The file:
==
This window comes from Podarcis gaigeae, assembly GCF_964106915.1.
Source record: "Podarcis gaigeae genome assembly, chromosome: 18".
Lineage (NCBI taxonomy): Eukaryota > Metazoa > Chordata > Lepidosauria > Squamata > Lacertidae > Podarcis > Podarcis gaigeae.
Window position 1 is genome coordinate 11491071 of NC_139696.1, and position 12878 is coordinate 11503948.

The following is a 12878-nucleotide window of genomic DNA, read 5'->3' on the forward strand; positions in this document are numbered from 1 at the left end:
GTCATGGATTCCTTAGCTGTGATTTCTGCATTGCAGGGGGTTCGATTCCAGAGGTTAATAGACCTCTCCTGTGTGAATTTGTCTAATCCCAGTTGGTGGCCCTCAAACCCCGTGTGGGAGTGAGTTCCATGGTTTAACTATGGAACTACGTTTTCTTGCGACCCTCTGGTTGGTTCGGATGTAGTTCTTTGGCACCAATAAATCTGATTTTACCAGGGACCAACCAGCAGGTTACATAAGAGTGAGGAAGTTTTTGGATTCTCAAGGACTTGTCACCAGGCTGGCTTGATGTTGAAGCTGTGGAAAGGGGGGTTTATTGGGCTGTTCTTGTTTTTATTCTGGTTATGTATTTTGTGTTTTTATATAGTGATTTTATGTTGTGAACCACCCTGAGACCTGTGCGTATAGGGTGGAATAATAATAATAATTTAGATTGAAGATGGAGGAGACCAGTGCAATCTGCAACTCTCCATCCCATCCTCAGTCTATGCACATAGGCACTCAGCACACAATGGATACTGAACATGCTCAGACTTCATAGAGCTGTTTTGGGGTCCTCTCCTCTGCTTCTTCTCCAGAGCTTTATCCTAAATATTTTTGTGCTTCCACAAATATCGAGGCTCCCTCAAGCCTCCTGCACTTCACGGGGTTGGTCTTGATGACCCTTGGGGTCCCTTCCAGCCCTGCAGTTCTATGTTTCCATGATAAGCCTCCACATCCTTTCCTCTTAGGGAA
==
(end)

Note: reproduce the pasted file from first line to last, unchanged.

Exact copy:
This window comes from Podarcis gaigeae, assembly GCF_964106915.1.
Source record: "Podarcis gaigeae genome assembly, chromosome: 18".
Lineage (NCBI taxonomy): Eukaryota > Metazoa > Chordata > Lepidosauria > Squamata > Lacertidae > Podarcis > Podarcis gaigeae.
Window position 1 is genome coordinate 11491071 of NC_139696.1, and position 12878 is coordinate 11503948.

The following is a 12878-nucleotide window of genomic DNA, read 5'->3' on the forward strand; positions in this document are numbered from 1 at the left end:
GTCATGGATTCCTTAGCTGTGATTTCTGCATTGCAGGGGGTTCGATTCCAGAGGTTAATAGACCTCTCCTGTGTGAATTTGTCTAATCCCAGTTGGTGGCCCTCAAACCCCGTGTGGGAGTGAGTTCCATGGTTTAACTATGGAACTACGTTTTCTTGCGACCCTCTGGTTGGTTCGGATGTAGTTCTTTGGCACCAATAAATCTGATTTTACCAGGGACCAACCAGCAGGTTACATAAGAGTGAGGAAGTTTTTGGATTCTCAAGGACTTGTCACCAGGCTGGCTTGATGTTGAAGCTGTGGAAAGGGGGGTTTATTGGGCTGTTCTTGTTTTTATTCTGGTTATGTATTTTGTGTTTTTATATAGTGATTTTATGTTGTGAACCACCCTGAGACCTGTGCGTATAGGGTGGAATAATAATAATAATTTAGATTGAAGATGGAGGAGACCAGTGCAATCTGCAACTCTCCATCCCATCCTCAGTCTATGCACATAGGCACTCAGCACACAATGGATACTGAACATGCTCAGACTTCATAGAGCTGTTTTGGGGTCCTCTCCTCTGCTTCTTCTCCAGAGCTTTATCCTAAATATTTTTGTGCTTCCACAAATATCGAGGCTCCCTCAAGCCTCCTGCACTTCACGGGGTTGGTCTTGATGACCCTTGGGGTCCCTTCCAGCCCTGCAGTTCTATGTTTCCATGATAAGCCTCCACATCCTTTCCTCTTAGGGAA